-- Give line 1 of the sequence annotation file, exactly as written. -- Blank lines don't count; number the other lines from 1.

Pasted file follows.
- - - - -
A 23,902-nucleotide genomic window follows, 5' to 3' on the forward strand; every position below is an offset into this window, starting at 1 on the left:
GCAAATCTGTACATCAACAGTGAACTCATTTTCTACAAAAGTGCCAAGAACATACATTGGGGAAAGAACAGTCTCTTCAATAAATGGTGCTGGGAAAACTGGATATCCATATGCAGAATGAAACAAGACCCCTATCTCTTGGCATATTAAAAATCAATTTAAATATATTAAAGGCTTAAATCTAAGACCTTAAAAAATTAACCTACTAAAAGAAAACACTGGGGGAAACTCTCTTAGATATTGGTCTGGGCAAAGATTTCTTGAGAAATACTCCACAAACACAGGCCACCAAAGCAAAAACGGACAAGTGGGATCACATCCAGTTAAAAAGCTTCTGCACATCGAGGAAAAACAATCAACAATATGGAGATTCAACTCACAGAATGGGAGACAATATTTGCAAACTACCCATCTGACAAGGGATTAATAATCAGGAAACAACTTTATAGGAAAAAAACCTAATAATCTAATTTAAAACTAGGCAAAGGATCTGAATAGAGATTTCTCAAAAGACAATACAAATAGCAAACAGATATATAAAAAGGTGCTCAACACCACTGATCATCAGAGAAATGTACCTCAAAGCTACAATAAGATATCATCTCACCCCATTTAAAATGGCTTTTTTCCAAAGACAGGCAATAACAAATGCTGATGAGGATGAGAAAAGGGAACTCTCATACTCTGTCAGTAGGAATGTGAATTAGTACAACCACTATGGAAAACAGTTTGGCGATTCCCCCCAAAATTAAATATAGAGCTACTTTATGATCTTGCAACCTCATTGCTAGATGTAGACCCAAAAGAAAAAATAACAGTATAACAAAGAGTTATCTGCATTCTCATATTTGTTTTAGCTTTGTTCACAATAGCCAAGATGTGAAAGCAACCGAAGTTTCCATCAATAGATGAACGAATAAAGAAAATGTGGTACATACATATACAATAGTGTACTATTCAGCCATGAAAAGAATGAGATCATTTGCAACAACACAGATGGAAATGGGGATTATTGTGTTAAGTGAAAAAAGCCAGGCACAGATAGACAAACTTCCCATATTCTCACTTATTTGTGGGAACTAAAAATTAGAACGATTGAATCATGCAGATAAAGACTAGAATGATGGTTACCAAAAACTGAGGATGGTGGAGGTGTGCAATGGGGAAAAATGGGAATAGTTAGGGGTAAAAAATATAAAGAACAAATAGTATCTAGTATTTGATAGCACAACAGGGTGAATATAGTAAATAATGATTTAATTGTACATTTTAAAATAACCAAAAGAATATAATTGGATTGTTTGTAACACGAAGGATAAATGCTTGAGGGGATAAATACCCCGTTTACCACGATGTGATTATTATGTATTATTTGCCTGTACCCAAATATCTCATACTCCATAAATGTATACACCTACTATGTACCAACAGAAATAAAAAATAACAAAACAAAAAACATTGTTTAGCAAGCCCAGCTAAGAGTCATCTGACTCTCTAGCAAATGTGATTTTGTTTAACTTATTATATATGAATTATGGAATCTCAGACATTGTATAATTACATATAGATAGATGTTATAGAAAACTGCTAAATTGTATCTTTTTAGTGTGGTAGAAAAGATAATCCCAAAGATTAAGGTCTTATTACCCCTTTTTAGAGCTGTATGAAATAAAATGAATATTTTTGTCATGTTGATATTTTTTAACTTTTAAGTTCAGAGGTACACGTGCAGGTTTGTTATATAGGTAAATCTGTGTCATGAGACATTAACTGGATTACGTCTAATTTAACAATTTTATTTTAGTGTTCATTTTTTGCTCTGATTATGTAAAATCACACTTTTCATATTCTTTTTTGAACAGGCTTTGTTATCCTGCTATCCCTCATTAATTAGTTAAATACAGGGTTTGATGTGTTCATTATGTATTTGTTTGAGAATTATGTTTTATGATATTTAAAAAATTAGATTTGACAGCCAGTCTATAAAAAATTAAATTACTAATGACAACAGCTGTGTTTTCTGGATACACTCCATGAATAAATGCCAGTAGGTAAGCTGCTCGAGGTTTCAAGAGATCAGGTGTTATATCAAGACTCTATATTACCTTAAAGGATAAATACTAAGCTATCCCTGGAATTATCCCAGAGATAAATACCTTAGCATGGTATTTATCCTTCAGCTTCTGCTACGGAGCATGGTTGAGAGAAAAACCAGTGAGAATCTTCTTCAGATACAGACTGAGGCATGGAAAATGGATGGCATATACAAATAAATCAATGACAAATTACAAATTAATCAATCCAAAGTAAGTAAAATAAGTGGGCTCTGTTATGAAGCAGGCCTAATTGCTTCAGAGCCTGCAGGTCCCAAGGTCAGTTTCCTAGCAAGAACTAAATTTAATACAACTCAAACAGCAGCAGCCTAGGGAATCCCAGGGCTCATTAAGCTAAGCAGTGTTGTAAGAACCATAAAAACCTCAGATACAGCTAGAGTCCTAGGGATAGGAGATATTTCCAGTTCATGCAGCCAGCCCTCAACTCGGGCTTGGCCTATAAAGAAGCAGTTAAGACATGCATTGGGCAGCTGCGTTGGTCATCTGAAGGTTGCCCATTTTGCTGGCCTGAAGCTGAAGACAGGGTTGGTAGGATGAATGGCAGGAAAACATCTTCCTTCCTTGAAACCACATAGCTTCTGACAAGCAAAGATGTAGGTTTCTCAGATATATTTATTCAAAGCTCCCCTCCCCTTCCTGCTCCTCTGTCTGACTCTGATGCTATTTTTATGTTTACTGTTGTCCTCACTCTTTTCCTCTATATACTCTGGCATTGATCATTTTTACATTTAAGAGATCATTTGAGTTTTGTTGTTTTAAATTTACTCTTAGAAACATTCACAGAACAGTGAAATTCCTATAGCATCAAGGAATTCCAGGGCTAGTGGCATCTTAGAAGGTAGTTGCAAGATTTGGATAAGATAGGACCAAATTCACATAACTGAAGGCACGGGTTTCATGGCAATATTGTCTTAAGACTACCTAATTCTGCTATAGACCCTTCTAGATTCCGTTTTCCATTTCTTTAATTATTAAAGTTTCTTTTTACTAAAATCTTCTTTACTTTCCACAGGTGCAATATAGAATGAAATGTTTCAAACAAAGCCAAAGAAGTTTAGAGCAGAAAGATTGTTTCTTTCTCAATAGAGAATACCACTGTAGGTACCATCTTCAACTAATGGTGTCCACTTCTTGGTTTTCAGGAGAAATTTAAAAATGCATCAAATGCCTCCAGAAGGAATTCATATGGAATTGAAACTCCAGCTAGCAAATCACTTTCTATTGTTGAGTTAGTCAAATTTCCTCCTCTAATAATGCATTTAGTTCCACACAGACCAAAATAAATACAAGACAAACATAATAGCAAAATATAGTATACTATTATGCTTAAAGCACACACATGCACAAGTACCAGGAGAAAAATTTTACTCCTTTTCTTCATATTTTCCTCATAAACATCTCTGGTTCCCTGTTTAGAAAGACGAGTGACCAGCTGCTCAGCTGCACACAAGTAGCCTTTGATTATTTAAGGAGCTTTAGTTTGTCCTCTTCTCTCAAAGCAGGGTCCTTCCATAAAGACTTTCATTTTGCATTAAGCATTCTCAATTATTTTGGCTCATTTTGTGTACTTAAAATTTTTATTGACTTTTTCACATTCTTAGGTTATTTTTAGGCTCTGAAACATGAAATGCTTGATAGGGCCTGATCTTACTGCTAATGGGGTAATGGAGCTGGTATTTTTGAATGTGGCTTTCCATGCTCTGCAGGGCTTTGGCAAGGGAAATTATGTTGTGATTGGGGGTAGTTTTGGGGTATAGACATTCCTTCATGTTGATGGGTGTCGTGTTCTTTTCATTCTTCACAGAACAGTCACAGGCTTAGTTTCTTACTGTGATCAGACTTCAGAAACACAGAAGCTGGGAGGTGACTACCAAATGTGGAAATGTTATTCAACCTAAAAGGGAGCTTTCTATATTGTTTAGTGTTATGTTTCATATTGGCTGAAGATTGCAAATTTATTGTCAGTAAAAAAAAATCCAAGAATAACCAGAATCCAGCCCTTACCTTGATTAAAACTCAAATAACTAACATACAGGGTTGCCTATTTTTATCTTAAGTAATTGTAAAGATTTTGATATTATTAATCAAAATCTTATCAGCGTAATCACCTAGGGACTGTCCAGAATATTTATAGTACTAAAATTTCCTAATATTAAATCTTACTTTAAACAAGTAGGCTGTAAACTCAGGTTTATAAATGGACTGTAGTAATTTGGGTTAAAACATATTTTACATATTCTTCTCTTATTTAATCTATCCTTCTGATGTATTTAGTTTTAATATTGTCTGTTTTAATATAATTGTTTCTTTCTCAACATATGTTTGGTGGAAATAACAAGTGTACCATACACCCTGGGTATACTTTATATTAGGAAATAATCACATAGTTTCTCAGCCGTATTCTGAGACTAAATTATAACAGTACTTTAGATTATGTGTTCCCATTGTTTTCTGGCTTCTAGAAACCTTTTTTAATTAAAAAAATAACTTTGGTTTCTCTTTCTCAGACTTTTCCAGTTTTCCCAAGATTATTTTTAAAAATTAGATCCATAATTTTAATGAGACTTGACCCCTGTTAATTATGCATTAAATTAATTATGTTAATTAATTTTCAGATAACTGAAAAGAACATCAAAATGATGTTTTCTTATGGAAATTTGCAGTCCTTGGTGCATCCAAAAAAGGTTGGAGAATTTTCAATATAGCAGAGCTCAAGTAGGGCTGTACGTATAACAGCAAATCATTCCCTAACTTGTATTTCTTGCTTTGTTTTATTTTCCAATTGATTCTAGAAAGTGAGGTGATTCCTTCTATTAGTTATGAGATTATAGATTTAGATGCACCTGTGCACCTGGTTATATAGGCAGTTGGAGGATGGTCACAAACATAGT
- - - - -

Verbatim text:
A 23,902-nucleotide genomic window follows, 5' to 3' on the forward strand; every position below is an offset into this window, starting at 1 on the left: